The present study examined the extent to which youth who endorse emo subculture reject the traditional masculine norm of restrictive emotionality. It also examined the relationships between endorsement and rejection of emo subculture and traditional masculine and feminine norms and masculine gender role conflict. In Study 1 (N = 13) three focus groups were conducted to create the mixed methods Emo Culture Questionnaire (ECQ). In Study 2 (N = 164) exploratory factor analysis of the quantitative part of the ECQ resulted in a 15-item, 4-factor scale; however, due to low reliabilities, only two scales were used in the analyses. Three hypotheses were mostly supported. The endorsement of emo subculture by men was negatively associated with their Restrictive Emotionality subscale scores of both the Male Role Norms Inventory-Revised (MRNI-R) and Gender Role Conflict Scale (GRCS). The endorsement of emo subculture by women was negatively associated with their MRNI-R Restrictive Emotionality scores but was not positively associated their Femininity Ideology Scale (FIS) Emotionality scores. Negative views of the emo subculture by both men and women were positively correlated with their MRNI-R Restrictive Emotionality scores. An exploratory question found that the endorsement of emo subculture had significant negative correlations with three additional MRNI-R subscales and the total scale for men and with five MRNI-R subscales and the total scale for women. In addition, the endorsement of emo subculture had significant negative correlations with two FIS subscales, and with two additional GRCS subscales and the total scale for men. Qualitative results from the ECQ indicated that while the label “emo” may not function as a personal identifier, the music, fashion, and behavior thus identified remain popular.
Themes in Male Engagement with Music
This paper examines the cause of exclusionary practices in music, documenting the core values that underpin this issue in relation to males’ engagement with music. The focus for the paper is on the way in which gender has been one of the primary principles for the exclusion of boys, based on presumptions without foundation except in the erroneous hegemonic stereotypical images that prevail in social institutions such as schools. Through historical investigation of philosophy and practice combined with results from interviews with participants, the study reveals experiences in relation to genderbased exclusion from music. It concludes by offering an insight into approaches that deal with addressing this issue.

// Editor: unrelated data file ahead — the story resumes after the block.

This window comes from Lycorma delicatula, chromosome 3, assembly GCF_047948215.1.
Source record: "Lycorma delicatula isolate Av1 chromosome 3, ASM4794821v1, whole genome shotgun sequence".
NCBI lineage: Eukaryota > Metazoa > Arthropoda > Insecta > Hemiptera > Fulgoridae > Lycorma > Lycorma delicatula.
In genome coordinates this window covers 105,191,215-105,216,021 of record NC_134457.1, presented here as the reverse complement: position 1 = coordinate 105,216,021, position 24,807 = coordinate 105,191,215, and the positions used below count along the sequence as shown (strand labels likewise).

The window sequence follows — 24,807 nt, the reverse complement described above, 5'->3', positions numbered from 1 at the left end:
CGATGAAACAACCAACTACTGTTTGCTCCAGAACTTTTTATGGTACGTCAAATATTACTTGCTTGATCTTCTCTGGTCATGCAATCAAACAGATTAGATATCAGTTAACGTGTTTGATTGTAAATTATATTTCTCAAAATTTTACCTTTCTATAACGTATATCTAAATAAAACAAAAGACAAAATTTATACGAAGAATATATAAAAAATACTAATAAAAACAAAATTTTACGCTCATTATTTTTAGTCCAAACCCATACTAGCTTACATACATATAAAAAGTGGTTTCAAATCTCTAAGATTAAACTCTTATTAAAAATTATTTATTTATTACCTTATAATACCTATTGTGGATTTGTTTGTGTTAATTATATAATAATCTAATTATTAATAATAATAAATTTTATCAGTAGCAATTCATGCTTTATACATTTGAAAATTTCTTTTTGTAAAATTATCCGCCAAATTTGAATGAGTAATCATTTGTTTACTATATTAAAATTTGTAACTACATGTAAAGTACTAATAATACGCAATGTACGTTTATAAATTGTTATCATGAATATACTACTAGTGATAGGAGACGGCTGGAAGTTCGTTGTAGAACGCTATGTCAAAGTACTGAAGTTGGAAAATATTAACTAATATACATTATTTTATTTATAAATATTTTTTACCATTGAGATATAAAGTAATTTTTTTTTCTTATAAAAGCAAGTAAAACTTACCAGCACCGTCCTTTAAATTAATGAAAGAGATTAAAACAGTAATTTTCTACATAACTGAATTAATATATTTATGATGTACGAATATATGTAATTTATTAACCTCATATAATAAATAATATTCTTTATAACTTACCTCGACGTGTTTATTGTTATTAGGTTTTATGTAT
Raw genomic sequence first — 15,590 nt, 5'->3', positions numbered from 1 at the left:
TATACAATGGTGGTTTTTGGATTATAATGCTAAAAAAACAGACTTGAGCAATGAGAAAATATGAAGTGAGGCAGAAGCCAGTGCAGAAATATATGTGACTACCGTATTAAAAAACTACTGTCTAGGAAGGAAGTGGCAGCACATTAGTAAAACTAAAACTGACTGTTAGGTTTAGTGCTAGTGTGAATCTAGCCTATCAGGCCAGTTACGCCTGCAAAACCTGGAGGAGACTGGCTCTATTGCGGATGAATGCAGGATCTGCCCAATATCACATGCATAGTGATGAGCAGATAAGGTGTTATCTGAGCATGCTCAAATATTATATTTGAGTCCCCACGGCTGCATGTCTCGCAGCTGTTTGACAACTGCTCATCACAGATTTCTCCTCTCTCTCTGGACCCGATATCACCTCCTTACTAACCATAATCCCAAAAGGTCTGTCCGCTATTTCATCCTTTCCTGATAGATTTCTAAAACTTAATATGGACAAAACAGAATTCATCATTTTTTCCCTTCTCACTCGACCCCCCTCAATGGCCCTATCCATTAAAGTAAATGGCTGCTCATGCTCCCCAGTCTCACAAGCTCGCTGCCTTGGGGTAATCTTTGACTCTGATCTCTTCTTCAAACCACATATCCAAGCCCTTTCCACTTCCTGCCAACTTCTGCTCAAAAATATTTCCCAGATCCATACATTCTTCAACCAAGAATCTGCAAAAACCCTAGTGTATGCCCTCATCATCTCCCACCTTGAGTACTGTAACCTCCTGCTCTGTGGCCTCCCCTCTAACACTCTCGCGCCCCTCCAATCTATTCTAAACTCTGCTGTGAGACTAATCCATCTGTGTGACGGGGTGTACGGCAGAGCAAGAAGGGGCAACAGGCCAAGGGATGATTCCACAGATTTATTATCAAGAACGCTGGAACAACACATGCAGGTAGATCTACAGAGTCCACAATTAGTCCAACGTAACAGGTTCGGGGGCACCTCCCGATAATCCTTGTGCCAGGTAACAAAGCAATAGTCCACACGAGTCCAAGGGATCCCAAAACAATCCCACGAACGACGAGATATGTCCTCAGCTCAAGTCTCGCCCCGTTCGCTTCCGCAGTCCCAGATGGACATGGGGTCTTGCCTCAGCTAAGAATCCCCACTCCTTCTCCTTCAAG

The Boy Citizen-Solider on the Cold War Screen
This paper examines the ways in which instructional films, television shows, and television commercials both depicted and sought to construct the experience of American boyhood in the decades immediately following World War II. During the Cold War, many American adults feared that boys lacked the “masculine” qualities required by future defenders of the United States. Believing that boys needed additional instruction in appropriate gender behavior, educators turned to a new film genre: the classroom instructional film. Films in this genre emphasized the importance of patriotism, respect for order and authority, and the need for emotional and physical discipline in American males. Television shows and toy commercials also encouraged boys to envision themselves as future soldiers and defenders of freedom.
The Case of Female Suitcase Traders
This article assesses the social factors that influence the health of female suitcase traders and the health risks related to the trade as an occupation. The findings indicate that it is imperative to study the health of small-scale traders within the framework of occupational health. Suitcase trade is widespread in both developing countries and the post-Soviet region, and recognising it as an occupation makes it possible to research related health issues. This in turn can lead to the discovery of specific patterns regarding health risks and the treatment of typical illnesses of suitcase traders, thus facilitating comparison with other occupational health research. The article examines existing barriers to health for women in Central Asia and summarises the quality and content of the treatment that is available.